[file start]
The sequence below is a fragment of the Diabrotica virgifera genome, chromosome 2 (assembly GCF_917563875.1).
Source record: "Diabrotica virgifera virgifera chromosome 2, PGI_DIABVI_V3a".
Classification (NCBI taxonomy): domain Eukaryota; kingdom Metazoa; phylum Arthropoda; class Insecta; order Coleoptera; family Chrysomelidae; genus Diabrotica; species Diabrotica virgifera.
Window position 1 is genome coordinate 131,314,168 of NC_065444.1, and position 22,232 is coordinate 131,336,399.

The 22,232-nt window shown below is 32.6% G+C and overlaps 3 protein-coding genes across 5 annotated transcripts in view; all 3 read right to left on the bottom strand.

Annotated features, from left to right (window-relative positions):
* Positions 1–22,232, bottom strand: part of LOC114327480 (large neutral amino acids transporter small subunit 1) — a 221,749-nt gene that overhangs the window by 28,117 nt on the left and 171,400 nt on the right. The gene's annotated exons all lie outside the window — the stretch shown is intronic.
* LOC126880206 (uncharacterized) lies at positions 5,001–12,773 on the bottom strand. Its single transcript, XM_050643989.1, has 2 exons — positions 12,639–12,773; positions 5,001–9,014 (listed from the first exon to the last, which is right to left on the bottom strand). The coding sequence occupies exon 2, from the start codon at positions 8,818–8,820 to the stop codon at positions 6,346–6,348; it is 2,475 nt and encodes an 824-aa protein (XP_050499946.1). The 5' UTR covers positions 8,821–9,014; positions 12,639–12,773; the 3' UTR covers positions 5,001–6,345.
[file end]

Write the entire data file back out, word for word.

The sequence below is a fragment of the Diabrotica virgifera genome, chromosome 2 (assembly GCF_917563875.1).
Source record: "Diabrotica virgifera virgifera chromosome 2, PGI_DIABVI_V3a".
Classification (NCBI taxonomy): domain Eukaryota; kingdom Metazoa; phylum Arthropoda; class Insecta; order Coleoptera; family Chrysomelidae; genus Diabrotica; species Diabrotica virgifera.
Window position 1 is genome coordinate 131,314,168 of NC_065444.1, and position 22,232 is coordinate 131,336,399.

The 22,232-nt window shown below is 32.6% G+C and overlaps 3 protein-coding genes across 5 annotated transcripts in view; all 3 read right to left on the bottom strand.

Annotated features, from left to right (window-relative positions):
* Positions 1–22,232, bottom strand: part of LOC114327480 (large neutral amino acids transporter small subunit 1) — a 221,749-nt gene that overhangs the window by 28,117 nt on the left and 171,400 nt on the right. The gene's annotated exons all lie outside the window — the stretch shown is intronic.
* LOC126880206 (uncharacterized) lies at positions 5,001–12,773 on the bottom strand. Its single transcript, XM_050643989.1, has 2 exons — positions 12,639–12,773; positions 5,001–9,014 (listed from the first exon to the last, which is right to left on the bottom strand). The coding sequence occupies exon 2, from the start codon at positions 8,818–8,820 to the stop codon at positions 6,346–6,348; it is 2,475 nt and encodes an 824-aa protein (XP_050499946.1). The 5' UTR covers positions 8,821–9,014; positions 12,639–12,773; the 3' UTR covers positions 5,001–6,345.